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The coffee is, predictably, utter crap. Olivia's not sure why she's here, not even sure why she'd stopped at this run-down little interstate rest stop. She doesn't know what possessed her to drive to Chicago to check on Rachel and Ella rather than flying, unless that first Fringe Division case with the plane really did scar her for life. Whatever the impulse, she's paying for it now with the late-night drive back to Boston. And the truly crap coffee.

After a stretch and a splash of water on her face she heads back outside to the car. She must have been tired, because she hadn't seen him when she pulled up: a small boy with too-long brown hair, his sneakers worn to shreds but wearing otherwise clean clothing, sleeping on the bus bench.

Olivia lets her shoes crunch on the gravel as she approaches. He's much too young--ten? eleven?--to be out here in the middle of nowhere alone and there's no way she's going to leave him sleeping here like that.

The boy comes awake and yawns, stretching hugely, as soon as she moves within a few paces. "Oh, hi," he says, not surprised by her presence at all, like he's been waiting for her.

"Hi," she says, going for soft so she doesn't spook him, although she can already tell he won't spook easy. As soon as she sees his face she revises the estimate of his age upward, fifteen or sixteen maybe. "I'm Olivia. Are you heading somewhere?"

"My name's Jake." The boy blinks, shakes his head, and his eyes seem to clear. "Wow, I must've still been dreaming. I'm Jack Sawyer. I'm heading home. If you're going east I'd love a ride."

He's clearly a runaway, practiced at the trade. She should take him to the nearest cop shop, but the utter certainty in his demeanor keeps her standing still. "Sure," Olivia says, and in an attempt to be the adult here, she adds, "Hitchhiking's dangerous, you know."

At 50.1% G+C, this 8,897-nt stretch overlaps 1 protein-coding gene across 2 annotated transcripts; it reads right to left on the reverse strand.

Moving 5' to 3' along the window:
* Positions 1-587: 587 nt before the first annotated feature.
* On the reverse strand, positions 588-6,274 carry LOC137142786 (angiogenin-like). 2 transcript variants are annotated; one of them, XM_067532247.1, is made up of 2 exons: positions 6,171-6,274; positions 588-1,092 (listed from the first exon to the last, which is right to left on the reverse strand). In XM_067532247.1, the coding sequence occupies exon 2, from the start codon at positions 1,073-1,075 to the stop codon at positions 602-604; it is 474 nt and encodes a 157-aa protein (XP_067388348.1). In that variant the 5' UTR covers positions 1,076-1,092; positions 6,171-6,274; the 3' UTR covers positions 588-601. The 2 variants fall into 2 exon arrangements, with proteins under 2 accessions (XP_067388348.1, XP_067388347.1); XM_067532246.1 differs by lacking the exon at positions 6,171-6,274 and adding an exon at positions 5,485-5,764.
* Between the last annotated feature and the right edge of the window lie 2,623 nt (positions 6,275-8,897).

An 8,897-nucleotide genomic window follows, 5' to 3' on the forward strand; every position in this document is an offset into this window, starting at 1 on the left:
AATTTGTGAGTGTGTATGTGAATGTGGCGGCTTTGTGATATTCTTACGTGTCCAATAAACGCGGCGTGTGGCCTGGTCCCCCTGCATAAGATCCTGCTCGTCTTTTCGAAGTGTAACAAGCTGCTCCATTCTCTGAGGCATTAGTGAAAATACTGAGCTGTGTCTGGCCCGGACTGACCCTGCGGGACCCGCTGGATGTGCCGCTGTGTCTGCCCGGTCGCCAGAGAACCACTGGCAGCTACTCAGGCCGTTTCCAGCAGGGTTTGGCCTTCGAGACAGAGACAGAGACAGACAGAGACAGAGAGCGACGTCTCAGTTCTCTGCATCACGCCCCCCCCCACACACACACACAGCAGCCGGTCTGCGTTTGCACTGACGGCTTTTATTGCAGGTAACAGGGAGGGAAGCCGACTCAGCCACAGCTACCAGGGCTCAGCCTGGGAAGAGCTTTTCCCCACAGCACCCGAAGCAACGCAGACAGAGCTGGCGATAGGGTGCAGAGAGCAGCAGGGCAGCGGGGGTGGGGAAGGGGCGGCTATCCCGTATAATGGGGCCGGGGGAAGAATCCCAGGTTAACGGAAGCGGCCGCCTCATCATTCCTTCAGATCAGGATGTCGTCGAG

"I know." Something in his face tells her he knows this, knows it very well. And then a startling smile breaks over his face, pure and honest and clean, and she's helpless in its wake. "I've gotten to be a pretty good judge of character. You're a cop, right? Something like a cop?"

"Something like," she says, and flips open her FBI badge. He examines it, his face solemn in the flickering electric lights, until finally he looks up at her and grins.

"Cool," he says, and just like that, it's settled.

Unlike practically every other kid she's met he doesn't ask to see her gun, just settles into the passenger seat like he belongs there. Olivia gets the car running east on the interstate before she asks, "Have you been on the road long?"

"I've been traveling. I guess you have too."

She starts, corrects the car's minute swerve, and tosses him a glance. He's sitting serenely in his seat, completely at ease.

"My job takes me all kinds of places," she says, uncharacteristically tentative, because she has the feeling she's not entirely answering his assertion. But Jack just nods and brushes the hair out of his eyes with a fine-boned, delicate hand.

"I've thought about that, becoming a coppiceman."

"A-- what?"

The boy laughs, the sound bright and full of joyous memory. "A friend of mine calls police that. Called, I mean. He's gone now." A momentary pause, and then, "It's okay. He's back where he belongs."